Here is a link that might be useful: Dept. of energy on ductless heat pumps

    Bookmark   July 30, 2009 at 5:03PM
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energy_rater_la

mini splits can be up to 3 tons with 3 seperate air handlers, still going to cost a pretty penny though.
have you thought about heat pump window units
or heat pump p-tacs, p-tac is thru the wall install
whereas window units don't require any capentry work.

best of luck.

    Bookmark   August 2, 2009 at 5:39PM
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sombreuil_mongrel

Hi neighbor! I'm in jefferson County, myself. If you are looking for HVAC contractor reccomendations for this area met me know. I have an old house with oil boiler(s) and hot water heat. It's an old system that's been upgraded throughout the years, it once was coal. The old rads give a very even heat but the oil prices lately are killer. IMO, having lived with a) forced air/oil, b) forced air/natural gas, and c) Hydronic/oil, I prefer what I have now. It is the quietest and most dust-free kind of heat due to there being no air being blown about. For AC, I have been using widow units, and take them back out every fall. My plan is to eventually add a gravity AC in the attic to cool the bedrooms individually and dump a lot of cold air down the stairs. There would be no decicated/installed ductwork for the first floor.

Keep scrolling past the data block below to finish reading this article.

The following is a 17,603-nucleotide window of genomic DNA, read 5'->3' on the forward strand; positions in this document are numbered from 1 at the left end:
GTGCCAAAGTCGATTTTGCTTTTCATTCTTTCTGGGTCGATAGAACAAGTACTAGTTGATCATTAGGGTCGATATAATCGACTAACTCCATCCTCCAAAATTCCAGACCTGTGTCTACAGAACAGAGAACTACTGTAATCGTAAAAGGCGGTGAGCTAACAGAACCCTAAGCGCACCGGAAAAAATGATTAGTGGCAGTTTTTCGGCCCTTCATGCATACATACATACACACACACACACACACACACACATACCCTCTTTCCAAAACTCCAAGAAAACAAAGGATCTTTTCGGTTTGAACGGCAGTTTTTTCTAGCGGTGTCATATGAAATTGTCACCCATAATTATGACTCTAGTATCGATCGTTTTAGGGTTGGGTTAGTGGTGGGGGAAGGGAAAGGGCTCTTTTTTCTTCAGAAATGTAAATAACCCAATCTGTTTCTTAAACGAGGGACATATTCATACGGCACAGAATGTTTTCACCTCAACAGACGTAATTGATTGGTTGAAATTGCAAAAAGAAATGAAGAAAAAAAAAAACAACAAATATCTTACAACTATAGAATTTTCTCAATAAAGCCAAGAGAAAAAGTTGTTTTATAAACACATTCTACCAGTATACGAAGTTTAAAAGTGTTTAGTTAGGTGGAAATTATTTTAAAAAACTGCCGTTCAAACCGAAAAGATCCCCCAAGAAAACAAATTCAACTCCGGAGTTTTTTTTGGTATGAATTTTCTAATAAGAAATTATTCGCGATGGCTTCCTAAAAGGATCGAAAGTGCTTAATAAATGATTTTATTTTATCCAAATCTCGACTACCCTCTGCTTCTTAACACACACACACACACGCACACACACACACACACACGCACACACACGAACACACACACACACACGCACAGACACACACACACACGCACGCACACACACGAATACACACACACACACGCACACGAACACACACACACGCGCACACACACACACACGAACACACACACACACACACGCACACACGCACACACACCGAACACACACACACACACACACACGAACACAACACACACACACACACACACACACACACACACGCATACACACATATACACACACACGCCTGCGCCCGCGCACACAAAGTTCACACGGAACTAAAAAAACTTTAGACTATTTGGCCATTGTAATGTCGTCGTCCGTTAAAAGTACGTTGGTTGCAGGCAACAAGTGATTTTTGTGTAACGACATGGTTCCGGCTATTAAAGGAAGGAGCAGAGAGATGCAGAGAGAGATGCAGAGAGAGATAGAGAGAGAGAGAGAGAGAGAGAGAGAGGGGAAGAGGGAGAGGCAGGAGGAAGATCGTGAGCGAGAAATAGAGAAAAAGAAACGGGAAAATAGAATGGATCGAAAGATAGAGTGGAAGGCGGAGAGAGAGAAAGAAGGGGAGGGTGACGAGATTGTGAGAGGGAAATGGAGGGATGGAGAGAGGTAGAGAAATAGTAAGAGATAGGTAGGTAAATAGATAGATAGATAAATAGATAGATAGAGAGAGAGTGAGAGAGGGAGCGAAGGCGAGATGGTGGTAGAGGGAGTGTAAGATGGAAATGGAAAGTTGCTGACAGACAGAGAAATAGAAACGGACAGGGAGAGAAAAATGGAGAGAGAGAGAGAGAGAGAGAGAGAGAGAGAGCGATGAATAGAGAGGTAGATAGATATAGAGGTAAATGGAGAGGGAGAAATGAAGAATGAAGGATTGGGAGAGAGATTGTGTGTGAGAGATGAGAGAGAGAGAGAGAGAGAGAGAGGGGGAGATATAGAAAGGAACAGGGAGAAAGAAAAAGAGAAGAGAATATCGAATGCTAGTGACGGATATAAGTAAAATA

A house I'm working on has a high-velocity system installed; when it gets powered-up, I'll let you know if it works.
Casey

    Bookmark   August 2, 2009 at 7:12PM
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worthy

I had a wood stove in a three-bedroom 1000 sf cottage with virtually no insulation. Toasty warm on sub-zero F. weeks on end; and a thousand-year supply of free fuel on the two uncleared acres surrounding it.